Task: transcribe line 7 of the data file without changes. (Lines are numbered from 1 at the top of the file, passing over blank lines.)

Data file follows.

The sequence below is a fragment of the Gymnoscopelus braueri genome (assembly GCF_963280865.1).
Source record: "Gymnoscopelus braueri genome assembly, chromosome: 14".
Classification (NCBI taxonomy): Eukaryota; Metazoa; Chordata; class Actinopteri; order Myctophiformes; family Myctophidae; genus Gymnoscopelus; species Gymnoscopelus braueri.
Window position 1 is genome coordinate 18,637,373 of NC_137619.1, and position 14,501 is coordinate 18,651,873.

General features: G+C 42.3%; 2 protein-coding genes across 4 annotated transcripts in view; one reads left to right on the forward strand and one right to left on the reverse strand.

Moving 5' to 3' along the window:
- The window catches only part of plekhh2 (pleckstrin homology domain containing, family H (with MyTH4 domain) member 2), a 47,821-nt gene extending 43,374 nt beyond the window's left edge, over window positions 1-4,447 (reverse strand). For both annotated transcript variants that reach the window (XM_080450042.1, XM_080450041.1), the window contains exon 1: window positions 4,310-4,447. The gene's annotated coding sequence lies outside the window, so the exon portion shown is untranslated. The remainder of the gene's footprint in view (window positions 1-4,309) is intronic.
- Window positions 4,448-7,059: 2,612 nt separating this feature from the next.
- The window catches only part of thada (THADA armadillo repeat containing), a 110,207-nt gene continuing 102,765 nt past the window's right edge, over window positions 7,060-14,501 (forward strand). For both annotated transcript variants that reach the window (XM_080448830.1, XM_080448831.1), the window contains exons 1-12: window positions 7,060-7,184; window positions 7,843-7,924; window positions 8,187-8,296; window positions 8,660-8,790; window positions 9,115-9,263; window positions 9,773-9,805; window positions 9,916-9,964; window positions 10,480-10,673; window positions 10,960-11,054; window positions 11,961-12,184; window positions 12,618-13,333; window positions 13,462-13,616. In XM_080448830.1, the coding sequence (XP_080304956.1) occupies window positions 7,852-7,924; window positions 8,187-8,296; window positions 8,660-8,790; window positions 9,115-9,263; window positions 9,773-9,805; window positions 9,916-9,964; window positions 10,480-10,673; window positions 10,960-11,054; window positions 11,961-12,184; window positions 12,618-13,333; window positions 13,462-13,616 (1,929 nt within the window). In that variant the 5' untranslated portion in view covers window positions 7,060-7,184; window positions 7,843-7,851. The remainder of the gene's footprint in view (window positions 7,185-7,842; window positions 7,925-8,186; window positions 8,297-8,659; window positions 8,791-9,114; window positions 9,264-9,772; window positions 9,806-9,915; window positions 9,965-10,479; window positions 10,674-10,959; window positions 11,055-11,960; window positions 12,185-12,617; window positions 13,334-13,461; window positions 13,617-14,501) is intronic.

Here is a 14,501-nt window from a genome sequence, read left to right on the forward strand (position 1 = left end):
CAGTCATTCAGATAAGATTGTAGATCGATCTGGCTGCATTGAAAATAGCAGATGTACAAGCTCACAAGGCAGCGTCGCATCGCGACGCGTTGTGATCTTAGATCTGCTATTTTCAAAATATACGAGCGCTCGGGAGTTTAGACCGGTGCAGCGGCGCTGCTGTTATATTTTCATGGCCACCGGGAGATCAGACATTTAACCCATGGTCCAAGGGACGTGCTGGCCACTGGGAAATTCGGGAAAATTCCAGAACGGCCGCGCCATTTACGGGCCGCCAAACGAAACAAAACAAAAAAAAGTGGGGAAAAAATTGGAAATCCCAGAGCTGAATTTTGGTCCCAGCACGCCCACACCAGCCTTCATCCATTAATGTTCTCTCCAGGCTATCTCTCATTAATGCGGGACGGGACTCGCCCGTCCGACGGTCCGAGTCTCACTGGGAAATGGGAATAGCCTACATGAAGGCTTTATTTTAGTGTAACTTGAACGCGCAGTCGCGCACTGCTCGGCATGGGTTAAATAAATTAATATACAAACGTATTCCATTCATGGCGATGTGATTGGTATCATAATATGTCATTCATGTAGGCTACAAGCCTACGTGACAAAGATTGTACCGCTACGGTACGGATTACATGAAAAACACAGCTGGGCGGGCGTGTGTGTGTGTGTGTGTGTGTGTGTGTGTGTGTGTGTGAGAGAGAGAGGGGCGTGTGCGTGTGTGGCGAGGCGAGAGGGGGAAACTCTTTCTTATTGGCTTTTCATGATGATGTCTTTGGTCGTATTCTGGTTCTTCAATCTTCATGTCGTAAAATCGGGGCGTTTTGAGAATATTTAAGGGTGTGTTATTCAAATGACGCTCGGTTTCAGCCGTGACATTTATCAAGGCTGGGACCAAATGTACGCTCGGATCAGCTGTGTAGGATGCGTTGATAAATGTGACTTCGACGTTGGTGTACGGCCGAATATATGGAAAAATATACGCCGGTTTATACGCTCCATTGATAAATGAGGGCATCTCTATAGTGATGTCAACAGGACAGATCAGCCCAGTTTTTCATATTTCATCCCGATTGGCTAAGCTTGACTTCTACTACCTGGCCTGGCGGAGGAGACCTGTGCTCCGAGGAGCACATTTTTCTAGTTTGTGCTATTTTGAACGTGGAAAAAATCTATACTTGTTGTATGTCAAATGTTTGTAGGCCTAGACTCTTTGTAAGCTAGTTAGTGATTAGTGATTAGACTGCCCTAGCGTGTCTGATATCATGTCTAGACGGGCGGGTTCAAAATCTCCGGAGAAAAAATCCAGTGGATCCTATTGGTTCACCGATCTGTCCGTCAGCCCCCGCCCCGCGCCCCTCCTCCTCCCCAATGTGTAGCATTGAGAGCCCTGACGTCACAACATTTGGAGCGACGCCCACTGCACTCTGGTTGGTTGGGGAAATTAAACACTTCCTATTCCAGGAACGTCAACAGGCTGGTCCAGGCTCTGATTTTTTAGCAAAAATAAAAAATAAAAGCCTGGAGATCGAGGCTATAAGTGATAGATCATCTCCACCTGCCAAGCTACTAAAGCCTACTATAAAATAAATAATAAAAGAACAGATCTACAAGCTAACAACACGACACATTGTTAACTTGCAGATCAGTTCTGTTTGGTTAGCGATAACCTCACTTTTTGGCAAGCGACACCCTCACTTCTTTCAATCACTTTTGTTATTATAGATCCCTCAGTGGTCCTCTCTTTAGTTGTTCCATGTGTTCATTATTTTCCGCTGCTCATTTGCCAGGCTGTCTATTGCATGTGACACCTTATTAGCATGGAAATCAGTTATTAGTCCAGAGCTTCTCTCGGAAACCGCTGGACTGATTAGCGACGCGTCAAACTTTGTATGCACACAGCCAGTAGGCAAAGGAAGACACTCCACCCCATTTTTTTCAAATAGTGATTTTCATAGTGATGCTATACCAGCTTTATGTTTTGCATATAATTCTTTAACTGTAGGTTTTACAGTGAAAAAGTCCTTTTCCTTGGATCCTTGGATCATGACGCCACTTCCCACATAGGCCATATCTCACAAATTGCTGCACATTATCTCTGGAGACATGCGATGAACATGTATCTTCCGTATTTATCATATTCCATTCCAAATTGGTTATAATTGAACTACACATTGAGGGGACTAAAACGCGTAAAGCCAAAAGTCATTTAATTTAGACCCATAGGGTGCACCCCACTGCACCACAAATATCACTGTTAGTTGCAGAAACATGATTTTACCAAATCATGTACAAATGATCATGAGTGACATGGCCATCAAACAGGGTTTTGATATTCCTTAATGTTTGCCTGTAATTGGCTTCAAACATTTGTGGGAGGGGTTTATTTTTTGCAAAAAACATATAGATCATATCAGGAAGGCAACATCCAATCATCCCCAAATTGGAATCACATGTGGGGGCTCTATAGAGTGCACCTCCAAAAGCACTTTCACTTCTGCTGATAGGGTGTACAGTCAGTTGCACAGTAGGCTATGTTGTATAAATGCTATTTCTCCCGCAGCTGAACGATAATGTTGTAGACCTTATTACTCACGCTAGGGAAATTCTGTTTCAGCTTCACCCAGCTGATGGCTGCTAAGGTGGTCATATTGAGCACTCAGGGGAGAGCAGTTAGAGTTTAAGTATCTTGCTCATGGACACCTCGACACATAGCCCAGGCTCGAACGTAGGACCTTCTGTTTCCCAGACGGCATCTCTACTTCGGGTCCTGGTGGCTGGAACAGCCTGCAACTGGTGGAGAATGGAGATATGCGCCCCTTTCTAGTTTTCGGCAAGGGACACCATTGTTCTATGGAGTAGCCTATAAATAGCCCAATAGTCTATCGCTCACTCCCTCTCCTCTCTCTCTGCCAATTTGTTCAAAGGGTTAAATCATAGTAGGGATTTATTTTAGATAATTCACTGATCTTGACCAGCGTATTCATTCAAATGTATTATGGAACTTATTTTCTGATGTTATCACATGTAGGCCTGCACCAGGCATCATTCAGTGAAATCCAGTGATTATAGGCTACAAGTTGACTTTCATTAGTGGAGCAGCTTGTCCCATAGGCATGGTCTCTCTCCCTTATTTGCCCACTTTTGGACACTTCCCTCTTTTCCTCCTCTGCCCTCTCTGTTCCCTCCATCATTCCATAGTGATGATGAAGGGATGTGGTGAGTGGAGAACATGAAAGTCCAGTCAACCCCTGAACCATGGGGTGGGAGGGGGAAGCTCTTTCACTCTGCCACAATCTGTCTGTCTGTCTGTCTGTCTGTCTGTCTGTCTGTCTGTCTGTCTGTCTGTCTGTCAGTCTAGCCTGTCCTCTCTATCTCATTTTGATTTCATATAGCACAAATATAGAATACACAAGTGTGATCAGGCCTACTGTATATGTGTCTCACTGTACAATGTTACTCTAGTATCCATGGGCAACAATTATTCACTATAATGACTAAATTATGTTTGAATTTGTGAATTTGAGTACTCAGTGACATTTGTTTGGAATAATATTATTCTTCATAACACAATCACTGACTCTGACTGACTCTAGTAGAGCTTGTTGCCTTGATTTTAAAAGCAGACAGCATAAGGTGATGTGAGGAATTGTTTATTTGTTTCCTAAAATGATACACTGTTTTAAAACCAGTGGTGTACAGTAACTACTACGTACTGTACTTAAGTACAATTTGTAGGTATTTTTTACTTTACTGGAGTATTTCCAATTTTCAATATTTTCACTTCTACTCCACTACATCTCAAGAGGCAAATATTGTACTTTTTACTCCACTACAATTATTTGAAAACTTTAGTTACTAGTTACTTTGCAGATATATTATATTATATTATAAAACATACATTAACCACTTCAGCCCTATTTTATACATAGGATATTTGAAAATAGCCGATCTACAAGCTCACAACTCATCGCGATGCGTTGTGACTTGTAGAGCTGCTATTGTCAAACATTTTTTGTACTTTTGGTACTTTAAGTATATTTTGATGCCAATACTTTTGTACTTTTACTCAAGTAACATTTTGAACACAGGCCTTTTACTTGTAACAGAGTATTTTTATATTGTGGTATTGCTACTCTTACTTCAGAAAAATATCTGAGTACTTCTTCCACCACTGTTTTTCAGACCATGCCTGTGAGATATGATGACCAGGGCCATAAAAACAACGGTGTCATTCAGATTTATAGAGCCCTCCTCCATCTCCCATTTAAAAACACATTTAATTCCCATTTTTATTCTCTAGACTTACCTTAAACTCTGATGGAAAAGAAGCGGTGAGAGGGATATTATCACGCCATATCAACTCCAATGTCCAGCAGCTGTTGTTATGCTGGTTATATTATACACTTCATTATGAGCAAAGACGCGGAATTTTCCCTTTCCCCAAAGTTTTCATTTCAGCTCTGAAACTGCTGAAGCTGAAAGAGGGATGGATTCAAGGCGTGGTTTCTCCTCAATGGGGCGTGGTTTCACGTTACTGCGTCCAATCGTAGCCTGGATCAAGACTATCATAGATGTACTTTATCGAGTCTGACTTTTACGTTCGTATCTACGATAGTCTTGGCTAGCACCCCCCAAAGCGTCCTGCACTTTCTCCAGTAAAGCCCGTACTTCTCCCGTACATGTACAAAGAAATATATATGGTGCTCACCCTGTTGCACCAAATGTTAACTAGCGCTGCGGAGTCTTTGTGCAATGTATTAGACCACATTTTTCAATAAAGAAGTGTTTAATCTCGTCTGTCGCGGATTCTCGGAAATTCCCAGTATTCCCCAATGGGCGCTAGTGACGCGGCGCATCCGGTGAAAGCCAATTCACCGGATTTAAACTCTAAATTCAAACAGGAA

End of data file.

- The window catches only part of plekhh2 (pleckstrin homology domain containing, family H (with MyTH4 domain) member 2), a 47,821-nt gene extending 43,374 nt beyond the window's left edge, over window positions 1-4,447 (reverse strand). For both annotated transcript variants that reach the window (XM_080450042.1, XM_080450041.1), the window contains exon 1: window positions 4,310-4,447. The gene's annotated coding sequence lies outside the window, so the exon portion shown is untranslated. The remainder of the gene's footprint in view (window positions 1-4,309) is intronic.